Kindred's Journey to Zero: Maris Catania explains the latest numbers

Tue, 08 Feb, 2022

In February 2021, Kindred Group became the first gambling operator to openly report its share of revenue derived from high-risk players who show signs of harmful gambling. One of the reasons we are doing this is to measure our progress and benchmark against our ambition to reach zero per cent revenue from harmful gambling, and also to pave the way for the wider industry to follow in our footsteps.

The figures are updated every quarter and published on our website together with a measurement of the effectiveness of Kindred’s sustainability work. This quarter we asked our Head of Responsible Gaming and Research, Maris Catania, to help us break down what this actually means for Kindred and the industry.

Hi Maris, looking at the numbers for Q4 2021 the share of revenue from harmful gambling was 4.0 per cent, which is higher than in Q3. Is there a special reason for this?

Ideally, we would have seen a decrease in revenue from harmful gambling quarter on quarter, but we do understand that the end of the year is always a more sensitive period for responsible gambling. Positively, we see that when comparing Q4 2020 to Q4 2021, the harmful gambling revenue has decreased, but this is not the case when comparing Q3 to Q4 2021. The festive period has its own challenges, and we acknowledge that this may have a negative impact on different individuals, so we made sure that our team dedicated more resources to help our customers as soon as possible and with more personalised attention.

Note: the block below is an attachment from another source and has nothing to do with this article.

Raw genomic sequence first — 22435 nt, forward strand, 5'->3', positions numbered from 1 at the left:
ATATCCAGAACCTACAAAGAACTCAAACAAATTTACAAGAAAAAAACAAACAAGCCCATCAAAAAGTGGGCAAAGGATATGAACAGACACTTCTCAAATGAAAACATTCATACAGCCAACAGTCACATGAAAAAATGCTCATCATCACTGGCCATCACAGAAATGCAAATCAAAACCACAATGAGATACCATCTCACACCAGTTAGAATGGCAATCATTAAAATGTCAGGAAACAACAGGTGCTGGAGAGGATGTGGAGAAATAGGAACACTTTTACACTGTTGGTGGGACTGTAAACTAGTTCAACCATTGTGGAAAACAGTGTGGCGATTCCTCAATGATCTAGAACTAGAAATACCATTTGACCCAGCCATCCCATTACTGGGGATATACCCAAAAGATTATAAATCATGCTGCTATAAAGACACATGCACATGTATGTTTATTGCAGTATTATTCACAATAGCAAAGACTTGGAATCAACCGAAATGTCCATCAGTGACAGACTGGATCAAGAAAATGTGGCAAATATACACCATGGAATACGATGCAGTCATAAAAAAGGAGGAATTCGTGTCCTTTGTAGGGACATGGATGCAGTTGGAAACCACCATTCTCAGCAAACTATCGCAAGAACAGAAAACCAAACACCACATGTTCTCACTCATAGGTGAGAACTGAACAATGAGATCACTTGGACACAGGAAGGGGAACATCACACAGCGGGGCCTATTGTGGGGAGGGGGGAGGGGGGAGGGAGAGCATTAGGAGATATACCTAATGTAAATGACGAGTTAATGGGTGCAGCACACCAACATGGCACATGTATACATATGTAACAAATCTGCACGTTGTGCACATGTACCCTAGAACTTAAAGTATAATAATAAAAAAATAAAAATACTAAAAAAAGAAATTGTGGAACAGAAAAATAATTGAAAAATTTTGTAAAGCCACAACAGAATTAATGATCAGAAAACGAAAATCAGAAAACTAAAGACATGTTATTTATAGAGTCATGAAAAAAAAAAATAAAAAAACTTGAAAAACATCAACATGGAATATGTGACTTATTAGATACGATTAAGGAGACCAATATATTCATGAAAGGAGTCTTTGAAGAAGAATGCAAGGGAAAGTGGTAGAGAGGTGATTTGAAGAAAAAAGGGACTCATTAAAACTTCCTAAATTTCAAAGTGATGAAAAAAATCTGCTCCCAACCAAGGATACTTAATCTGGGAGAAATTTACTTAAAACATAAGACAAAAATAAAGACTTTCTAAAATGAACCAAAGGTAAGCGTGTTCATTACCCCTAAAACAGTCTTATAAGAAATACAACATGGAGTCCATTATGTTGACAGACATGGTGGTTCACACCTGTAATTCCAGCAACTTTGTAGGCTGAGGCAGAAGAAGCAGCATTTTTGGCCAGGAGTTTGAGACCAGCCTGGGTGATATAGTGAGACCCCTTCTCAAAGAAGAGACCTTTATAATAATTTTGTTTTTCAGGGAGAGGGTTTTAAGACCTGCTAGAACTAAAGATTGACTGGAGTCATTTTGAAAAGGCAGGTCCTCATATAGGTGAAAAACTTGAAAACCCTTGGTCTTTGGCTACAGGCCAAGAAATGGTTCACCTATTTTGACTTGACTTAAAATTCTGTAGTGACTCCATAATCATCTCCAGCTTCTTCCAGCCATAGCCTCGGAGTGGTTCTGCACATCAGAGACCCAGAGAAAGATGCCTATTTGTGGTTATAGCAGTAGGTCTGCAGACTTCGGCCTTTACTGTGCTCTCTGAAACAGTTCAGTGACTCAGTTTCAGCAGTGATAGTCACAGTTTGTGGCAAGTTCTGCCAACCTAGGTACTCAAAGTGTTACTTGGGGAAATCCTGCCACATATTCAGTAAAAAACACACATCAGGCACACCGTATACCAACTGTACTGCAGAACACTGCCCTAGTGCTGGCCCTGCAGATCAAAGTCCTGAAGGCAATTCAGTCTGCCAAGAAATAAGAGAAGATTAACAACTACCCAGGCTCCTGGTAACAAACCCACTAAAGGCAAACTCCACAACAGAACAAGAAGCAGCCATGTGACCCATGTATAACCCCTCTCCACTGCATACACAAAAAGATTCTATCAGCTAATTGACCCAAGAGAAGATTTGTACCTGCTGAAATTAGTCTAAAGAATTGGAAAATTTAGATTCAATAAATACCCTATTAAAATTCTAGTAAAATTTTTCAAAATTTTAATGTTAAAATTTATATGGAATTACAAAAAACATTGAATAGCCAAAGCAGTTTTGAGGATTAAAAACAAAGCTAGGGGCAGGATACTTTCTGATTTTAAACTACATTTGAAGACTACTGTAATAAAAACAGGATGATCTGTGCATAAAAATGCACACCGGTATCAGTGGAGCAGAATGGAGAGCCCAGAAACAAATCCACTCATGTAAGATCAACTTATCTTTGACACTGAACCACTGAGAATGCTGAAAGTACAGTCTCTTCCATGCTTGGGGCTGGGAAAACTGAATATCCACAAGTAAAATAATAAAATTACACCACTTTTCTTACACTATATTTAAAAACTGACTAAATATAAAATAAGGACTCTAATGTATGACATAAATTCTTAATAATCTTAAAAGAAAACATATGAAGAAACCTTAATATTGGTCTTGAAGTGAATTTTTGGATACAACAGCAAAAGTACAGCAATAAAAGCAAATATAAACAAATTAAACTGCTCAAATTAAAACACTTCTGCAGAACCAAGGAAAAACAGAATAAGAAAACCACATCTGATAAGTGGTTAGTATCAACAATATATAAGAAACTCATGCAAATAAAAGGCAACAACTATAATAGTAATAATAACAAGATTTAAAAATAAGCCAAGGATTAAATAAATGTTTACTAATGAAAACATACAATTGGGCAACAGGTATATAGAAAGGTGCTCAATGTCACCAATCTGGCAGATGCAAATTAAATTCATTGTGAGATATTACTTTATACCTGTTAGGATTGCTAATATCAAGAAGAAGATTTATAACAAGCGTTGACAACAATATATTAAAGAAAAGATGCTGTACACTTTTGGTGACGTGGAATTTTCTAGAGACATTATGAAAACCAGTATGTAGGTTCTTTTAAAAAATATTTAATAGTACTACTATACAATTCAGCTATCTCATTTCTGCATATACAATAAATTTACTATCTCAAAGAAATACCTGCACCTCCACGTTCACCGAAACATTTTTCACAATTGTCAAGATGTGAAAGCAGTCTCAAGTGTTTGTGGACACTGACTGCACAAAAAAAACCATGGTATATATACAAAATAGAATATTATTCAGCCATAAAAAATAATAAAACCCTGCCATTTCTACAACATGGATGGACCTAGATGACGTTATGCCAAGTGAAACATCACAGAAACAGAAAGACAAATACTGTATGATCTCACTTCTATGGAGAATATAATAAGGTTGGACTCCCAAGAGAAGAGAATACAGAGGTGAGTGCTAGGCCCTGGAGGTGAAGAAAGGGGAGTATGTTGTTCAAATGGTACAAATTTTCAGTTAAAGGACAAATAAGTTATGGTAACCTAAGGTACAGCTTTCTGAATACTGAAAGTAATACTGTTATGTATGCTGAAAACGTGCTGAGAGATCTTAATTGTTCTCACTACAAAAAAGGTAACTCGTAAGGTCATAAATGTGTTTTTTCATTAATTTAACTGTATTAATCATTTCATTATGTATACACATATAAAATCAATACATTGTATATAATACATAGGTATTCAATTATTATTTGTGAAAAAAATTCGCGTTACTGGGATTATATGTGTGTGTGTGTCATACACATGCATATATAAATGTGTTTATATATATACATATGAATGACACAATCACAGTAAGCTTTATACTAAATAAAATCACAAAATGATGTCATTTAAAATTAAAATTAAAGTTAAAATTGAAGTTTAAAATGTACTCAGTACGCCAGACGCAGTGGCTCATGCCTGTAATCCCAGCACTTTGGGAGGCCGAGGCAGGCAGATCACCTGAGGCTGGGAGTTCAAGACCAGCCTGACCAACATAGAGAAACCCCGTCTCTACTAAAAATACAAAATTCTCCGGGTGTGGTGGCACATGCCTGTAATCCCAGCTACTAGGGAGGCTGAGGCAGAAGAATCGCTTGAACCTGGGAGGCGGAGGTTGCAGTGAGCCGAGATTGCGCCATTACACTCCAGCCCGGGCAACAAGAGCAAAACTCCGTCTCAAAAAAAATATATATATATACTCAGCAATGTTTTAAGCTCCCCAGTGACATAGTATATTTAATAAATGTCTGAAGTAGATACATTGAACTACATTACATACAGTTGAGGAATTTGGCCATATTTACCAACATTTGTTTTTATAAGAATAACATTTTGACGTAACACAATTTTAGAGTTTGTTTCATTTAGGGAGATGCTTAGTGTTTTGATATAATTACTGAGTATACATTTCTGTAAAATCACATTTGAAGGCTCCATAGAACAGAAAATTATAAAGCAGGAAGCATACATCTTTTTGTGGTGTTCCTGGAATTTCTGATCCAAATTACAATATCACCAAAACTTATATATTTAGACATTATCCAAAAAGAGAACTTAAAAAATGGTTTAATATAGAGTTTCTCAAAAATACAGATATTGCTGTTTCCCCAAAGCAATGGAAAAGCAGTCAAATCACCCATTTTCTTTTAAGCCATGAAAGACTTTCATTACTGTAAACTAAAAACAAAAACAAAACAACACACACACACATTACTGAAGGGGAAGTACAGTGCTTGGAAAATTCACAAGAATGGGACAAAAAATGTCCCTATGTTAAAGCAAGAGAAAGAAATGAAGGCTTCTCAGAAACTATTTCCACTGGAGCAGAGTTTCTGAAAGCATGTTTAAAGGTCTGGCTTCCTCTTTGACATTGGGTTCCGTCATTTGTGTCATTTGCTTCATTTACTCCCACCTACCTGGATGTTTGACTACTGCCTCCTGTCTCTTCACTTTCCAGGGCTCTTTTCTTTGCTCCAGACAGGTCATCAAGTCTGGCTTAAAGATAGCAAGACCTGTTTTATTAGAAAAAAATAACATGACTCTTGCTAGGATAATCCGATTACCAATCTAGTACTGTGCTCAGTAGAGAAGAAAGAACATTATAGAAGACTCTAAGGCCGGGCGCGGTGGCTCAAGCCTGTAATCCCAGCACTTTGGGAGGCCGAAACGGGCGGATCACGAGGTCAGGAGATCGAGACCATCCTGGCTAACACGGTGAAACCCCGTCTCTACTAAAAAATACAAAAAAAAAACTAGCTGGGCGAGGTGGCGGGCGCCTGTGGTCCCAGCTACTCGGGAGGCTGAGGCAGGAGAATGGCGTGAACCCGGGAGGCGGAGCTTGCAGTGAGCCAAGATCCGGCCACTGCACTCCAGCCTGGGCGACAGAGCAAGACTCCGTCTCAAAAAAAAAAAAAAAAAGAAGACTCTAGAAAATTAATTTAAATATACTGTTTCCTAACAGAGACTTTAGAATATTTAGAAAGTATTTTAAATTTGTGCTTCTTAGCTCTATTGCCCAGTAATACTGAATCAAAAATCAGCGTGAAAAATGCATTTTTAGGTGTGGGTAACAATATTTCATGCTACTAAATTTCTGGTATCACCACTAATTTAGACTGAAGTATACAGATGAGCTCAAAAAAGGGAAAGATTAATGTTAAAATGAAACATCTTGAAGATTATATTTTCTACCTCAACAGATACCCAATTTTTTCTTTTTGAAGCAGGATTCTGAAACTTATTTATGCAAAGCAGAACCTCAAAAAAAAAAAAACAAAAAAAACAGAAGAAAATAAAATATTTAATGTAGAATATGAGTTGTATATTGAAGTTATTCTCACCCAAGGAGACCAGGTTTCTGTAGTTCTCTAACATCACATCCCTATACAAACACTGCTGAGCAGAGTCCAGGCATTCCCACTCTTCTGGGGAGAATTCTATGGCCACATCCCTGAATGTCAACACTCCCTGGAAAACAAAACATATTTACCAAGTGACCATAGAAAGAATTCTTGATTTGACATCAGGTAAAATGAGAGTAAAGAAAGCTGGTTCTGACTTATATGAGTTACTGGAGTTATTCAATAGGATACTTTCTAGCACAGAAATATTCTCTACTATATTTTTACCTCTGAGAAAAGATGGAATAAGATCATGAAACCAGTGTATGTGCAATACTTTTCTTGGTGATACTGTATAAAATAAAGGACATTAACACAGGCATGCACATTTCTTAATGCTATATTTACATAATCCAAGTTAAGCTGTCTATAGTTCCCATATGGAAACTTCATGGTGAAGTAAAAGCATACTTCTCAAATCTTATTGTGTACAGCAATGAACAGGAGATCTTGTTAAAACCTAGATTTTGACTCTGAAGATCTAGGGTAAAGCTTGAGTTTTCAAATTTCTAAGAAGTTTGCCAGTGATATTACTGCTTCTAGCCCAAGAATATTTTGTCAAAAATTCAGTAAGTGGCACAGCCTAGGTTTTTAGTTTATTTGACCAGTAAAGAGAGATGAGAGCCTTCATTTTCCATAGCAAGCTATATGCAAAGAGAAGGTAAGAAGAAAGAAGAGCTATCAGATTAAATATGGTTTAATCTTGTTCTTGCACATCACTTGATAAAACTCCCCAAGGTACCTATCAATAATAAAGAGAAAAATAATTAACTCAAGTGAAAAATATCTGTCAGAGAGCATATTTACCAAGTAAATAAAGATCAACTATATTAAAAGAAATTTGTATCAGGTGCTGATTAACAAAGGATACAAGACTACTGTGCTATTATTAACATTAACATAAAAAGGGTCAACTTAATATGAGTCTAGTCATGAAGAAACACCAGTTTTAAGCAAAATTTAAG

Different projects aimed at improving the numbers have been communicated in 2021. Any special projects you would like to highlight?

We have continued to increase the specialised training for our Responsible Gambling Team and customer-facing employees with treatment centres and Experts by Experience.  This has resulted in better communication journeys and using more motivational interviewing with our customers. We have also continued working thoroughly on being transparent by publishing research. In this respect, 2021 has been a very good year for us.  We have published research in high impact factor journals, and we continued supporting students completing PhDs across different universities.

Maris, let's talk a little bit about Q4 specifically. What are your thoughts?

I think this quarter shows, in evidence, how human intervention can never be replaced. It is also quite evident that there is a need for further technological improvements, without ignoring the impact Responsible Gambling and customer-facing employees can have in changing one’s behaviour and reducing harmful gambling.

We have a question about the different customer groups - do you see any specific customer groups being more affected by harmful gambling than others?

We understand that under 25-year-olds are at the highest risk of gambling harm and in fact, we are continuously investing in helping this group even more. Nonetheless, during the Christmas period, we do understand that anyone can be vulnerable due to personal issues, and that is why we have worked to increase human intervention.

Each quarter Kindred also measures the share of detected customers that show improvement after intervention. What is the reason for this and what does that number tell us?